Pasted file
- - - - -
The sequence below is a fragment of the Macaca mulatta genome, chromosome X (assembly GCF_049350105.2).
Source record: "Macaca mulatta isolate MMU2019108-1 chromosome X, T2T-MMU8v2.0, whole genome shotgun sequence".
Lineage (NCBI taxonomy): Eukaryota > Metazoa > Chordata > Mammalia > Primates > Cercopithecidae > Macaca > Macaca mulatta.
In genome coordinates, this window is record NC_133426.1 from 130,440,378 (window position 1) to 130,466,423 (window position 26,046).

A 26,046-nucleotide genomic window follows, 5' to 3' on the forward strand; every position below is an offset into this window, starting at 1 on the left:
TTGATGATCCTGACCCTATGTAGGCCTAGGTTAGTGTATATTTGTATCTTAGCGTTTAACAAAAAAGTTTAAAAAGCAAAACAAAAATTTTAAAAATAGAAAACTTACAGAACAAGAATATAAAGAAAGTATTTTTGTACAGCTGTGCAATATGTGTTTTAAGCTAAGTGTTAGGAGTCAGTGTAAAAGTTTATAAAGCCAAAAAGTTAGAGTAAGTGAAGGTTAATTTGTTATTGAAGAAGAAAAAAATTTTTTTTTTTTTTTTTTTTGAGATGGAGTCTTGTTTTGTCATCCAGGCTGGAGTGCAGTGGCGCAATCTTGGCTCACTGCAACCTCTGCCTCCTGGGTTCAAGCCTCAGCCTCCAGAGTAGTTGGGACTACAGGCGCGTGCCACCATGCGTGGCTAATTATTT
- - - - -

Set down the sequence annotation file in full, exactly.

The sequence below is a fragment of the Macaca mulatta genome, chromosome X (assembly GCF_049350105.2).
Source record: "Macaca mulatta isolate MMU2019108-1 chromosome X, T2T-MMU8v2.0, whole genome shotgun sequence".
Lineage (NCBI taxonomy): Eukaryota > Metazoa > Chordata > Mammalia > Primates > Cercopithecidae > Macaca > Macaca mulatta.
In genome coordinates, this window is record NC_133426.1 from 130,440,378 (window position 1) to 130,466,423 (window position 26,046).

A 26,046-nucleotide genomic window follows, 5' to 3' on the forward strand; every position below is an offset into this window, starting at 1 on the left:
TTGATGATCCTGACCCTATGTAGGCCTAGGTTAGTGTATATTTGTATCTTAGCGTTTAACAAAAAAGTTTAAAAAGCAAAACAAAAATTTTAAAAATAGAAAACTTACAGAACAAGAATATAAAGAAAGTATTTTTGTACAGCTGTGCAATATGTGTTTTAAGCTAAGTGTTAGGAGTCAGTGTAAAAGTTTATAAAGCCAAAAAGTTAGAGTAAGTGAAGGTTAATTTGTTATTGAAGAAGAAAAAAATTTTTTTTTTTTTTTTTTTTGAGATGGAGTCTTGTTTTGTCATCCAGGCTGGAGTGCAGTGGCGCAATCTTGGCTCACTGCAACCTCTGCCTCCTGGGTTCAAGCCTCAGCCTCCAGAGTAGTTGGGACTACAGGCGCGTGCCACCATGCGTGGCTAATTATTT